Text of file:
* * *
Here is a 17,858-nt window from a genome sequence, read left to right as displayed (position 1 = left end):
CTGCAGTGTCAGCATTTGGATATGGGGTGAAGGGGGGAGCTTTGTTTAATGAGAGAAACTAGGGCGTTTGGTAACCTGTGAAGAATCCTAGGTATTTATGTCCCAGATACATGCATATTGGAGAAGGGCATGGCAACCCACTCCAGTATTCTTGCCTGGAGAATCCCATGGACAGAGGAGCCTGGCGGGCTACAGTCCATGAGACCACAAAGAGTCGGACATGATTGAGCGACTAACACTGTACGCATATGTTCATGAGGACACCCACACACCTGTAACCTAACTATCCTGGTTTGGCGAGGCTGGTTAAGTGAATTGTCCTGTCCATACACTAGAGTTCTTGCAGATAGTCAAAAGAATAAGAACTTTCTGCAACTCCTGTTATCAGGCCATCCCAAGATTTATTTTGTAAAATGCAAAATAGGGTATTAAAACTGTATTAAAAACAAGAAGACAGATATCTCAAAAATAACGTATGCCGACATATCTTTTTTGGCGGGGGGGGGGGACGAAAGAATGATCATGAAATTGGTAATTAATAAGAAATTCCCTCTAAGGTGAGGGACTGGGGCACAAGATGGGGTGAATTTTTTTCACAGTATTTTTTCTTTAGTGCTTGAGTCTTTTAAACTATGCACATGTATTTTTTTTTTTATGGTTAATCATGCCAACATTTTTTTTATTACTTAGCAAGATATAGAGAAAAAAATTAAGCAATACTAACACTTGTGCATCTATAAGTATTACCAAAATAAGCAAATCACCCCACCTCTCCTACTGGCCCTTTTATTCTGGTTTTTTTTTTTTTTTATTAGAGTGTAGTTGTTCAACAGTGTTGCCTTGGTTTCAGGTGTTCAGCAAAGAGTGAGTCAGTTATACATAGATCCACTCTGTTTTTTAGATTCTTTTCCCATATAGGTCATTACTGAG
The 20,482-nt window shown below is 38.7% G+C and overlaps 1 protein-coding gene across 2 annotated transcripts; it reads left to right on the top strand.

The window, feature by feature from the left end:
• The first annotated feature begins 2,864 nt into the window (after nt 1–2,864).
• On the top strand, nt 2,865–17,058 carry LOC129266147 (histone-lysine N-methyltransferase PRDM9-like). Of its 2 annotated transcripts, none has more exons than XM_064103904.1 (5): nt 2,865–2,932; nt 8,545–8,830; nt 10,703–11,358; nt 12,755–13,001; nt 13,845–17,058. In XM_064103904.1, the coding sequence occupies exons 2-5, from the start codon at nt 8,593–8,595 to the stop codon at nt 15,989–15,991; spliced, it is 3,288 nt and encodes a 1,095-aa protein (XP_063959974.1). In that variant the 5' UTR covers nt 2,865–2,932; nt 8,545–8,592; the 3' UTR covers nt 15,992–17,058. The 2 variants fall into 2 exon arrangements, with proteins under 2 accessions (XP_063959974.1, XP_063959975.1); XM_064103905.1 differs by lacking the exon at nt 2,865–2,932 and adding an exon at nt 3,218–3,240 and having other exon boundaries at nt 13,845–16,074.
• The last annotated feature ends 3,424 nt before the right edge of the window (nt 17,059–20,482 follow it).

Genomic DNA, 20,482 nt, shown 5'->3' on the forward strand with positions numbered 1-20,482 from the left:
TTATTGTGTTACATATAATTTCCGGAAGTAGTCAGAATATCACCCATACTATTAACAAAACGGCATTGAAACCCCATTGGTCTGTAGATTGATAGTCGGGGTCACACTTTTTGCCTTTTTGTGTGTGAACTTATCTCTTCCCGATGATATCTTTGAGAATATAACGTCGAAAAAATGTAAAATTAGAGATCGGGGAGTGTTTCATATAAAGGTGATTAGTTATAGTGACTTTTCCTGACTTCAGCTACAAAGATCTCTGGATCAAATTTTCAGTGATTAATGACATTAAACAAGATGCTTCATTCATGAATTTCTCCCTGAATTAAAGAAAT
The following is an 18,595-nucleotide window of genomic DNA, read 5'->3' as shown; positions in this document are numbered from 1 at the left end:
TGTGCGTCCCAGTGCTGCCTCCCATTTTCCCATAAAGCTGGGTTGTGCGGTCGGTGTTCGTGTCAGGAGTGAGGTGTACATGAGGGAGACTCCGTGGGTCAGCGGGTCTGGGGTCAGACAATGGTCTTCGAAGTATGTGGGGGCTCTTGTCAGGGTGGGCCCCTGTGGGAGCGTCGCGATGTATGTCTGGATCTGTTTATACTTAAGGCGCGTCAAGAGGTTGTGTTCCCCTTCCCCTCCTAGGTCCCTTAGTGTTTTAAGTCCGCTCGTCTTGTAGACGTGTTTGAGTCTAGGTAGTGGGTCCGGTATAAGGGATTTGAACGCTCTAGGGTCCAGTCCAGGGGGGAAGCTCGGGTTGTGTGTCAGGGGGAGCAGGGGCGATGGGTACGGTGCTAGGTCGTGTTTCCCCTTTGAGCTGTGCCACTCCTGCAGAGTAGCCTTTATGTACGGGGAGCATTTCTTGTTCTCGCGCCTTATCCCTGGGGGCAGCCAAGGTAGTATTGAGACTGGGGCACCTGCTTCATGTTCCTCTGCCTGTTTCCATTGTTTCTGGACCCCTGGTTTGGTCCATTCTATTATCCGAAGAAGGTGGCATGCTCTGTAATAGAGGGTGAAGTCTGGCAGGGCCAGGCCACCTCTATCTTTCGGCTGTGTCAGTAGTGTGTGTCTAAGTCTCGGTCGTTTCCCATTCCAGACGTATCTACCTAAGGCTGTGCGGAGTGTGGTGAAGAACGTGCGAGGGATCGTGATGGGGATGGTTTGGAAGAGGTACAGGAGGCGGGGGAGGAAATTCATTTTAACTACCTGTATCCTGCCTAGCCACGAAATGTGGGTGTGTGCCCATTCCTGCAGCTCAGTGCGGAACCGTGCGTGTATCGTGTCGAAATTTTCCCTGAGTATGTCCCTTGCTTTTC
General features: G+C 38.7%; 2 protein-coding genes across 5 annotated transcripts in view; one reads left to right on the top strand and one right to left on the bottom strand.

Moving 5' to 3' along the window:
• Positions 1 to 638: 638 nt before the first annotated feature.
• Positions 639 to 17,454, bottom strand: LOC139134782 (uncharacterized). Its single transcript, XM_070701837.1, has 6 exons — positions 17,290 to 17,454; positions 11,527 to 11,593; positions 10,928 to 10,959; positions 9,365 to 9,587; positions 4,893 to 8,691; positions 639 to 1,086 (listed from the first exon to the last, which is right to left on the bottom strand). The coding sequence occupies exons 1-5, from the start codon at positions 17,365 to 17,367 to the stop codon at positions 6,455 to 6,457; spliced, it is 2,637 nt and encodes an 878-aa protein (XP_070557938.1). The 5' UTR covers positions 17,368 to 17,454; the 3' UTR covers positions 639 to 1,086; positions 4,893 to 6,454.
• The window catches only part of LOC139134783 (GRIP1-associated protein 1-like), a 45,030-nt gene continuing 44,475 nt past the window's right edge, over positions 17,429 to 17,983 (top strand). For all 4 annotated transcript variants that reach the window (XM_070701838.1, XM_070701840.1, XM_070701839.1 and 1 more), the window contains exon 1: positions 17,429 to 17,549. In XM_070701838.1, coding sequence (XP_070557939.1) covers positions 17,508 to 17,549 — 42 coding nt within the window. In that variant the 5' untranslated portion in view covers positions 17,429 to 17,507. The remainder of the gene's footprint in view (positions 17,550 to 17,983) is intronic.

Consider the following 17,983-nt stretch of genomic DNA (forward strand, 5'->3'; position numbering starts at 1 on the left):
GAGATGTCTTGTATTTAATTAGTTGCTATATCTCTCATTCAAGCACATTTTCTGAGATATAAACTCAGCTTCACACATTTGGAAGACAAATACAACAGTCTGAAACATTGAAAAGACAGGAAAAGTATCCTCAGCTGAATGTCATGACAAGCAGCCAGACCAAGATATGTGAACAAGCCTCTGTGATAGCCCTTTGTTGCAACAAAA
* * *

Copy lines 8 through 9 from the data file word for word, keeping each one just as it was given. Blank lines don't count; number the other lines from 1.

Genomic DNA, 20,482 nt, shown 5'->3' on the forward strand with positions numbered 1-20,482 from the left:
TTATTGTGTTACATATAATTTCCGGAAGTAGTCAGAATATCACCCATACTATTAACAAAACGGCATTGAAACCCCATTGGTCTGTAGATTGATAGTCGGGGTCACACTTTTTGCCTTTTTGTGTGTGAACTTATCTCTTCCCGATGATATCTTTGAGAATATAACGTCGAAAAAATGTAAAATTAGAGATCGGGGAGTGTTTCATATAAAGGTGATTAGTTATAGTGACTTTTCCTGACTTCAGCTACAAAGATCTCTGGATCAAATTTTCAGTGATTAATGACATTAAACAAGATGCTTCATTCATGAATTTCTCCCTGAATTAAAGAAAT